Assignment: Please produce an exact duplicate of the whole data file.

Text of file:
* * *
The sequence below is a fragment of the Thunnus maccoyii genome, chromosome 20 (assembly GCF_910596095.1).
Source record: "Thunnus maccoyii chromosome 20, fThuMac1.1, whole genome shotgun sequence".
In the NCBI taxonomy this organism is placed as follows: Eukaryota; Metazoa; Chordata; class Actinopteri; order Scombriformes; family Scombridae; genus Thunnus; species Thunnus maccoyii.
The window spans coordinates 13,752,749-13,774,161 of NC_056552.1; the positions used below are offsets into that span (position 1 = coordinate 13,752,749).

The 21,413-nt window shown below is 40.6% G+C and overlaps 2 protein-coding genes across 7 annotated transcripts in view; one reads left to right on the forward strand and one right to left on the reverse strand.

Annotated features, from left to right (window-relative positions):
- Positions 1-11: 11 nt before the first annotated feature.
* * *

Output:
The sequence below is a fragment of the Thunnus maccoyii genome, chromosome 20 (assembly GCF_910596095.1).
Source record: "Thunnus maccoyii chromosome 20, fThuMac1.1, whole genome shotgun sequence".
In the NCBI taxonomy this organism is placed as follows: Eukaryota; Metazoa; Chordata; class Actinopteri; order Scombriformes; family Scombridae; genus Thunnus; species Thunnus maccoyii.
The window spans coordinates 13,752,749-13,774,161 of NC_056552.1; the positions used below are offsets into that span (position 1 = coordinate 13,752,749).

The 21,413-nt window shown below is 40.6% G+C and overlaps 2 protein-coding genes across 7 annotated transcripts in view; one reads left to right on the forward strand and one right to left on the reverse strand.

Annotated features, from left to right (window-relative positions):
- Positions 1-11: 11 nt before the first annotated feature.